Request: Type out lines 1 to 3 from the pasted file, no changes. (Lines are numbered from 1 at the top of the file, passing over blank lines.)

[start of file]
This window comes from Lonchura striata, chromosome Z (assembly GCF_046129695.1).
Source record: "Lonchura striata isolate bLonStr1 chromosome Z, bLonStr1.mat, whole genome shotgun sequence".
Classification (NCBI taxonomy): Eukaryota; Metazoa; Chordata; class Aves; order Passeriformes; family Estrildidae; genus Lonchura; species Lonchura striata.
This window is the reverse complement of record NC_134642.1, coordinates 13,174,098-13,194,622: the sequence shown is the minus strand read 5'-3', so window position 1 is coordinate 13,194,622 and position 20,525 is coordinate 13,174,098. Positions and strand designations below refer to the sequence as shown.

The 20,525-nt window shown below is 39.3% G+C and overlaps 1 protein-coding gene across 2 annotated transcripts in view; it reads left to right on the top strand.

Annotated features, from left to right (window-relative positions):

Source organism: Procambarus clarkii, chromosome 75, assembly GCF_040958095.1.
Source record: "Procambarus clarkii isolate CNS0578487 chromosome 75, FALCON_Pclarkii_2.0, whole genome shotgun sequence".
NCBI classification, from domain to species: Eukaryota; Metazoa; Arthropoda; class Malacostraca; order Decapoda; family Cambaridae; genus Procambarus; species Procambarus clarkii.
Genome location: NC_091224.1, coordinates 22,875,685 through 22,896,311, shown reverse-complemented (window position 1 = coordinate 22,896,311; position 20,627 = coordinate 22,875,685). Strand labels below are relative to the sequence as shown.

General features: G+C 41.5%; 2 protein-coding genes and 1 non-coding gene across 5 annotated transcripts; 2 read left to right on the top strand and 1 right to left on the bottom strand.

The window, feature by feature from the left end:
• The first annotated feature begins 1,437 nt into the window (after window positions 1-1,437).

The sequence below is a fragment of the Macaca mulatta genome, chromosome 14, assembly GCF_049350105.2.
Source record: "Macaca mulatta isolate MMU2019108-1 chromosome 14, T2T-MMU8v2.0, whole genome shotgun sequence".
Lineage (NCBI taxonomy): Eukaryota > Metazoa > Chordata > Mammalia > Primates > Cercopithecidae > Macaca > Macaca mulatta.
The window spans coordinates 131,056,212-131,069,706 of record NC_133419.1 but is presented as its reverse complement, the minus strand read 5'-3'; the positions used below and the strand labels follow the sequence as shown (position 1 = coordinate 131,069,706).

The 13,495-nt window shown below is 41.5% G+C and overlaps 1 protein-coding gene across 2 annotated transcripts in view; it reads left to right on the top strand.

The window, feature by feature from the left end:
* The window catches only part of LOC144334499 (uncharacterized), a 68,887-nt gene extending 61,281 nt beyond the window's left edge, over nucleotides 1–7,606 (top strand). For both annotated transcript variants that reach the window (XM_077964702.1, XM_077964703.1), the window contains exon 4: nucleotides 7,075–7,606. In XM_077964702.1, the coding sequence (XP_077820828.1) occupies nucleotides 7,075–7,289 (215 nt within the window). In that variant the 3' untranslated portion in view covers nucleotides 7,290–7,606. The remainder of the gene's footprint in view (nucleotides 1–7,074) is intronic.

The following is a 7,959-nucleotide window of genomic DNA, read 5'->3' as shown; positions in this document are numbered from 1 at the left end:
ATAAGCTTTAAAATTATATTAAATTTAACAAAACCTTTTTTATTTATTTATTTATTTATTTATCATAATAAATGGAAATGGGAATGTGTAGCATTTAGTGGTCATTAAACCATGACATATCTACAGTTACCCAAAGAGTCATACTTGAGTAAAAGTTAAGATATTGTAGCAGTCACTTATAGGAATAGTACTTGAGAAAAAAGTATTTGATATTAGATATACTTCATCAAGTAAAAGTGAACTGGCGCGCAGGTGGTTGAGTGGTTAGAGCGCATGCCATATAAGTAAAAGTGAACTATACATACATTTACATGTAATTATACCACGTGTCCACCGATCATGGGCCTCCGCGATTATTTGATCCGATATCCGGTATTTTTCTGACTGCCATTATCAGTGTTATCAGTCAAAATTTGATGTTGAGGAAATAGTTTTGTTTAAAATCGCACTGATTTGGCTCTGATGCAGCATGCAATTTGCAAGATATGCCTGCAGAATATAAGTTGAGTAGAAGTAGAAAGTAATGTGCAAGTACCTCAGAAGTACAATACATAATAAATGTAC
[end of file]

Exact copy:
This window comes from Lonchura striata, chromosome Z (assembly GCF_046129695.1).
Source record: "Lonchura striata isolate bLonStr1 chromosome Z, bLonStr1.mat, whole genome shotgun sequence".
Classification (NCBI taxonomy): Eukaryota; Metazoa; Chordata; class Aves; order Passeriformes; family Estrildidae; genus Lonchura; species Lonchura striata.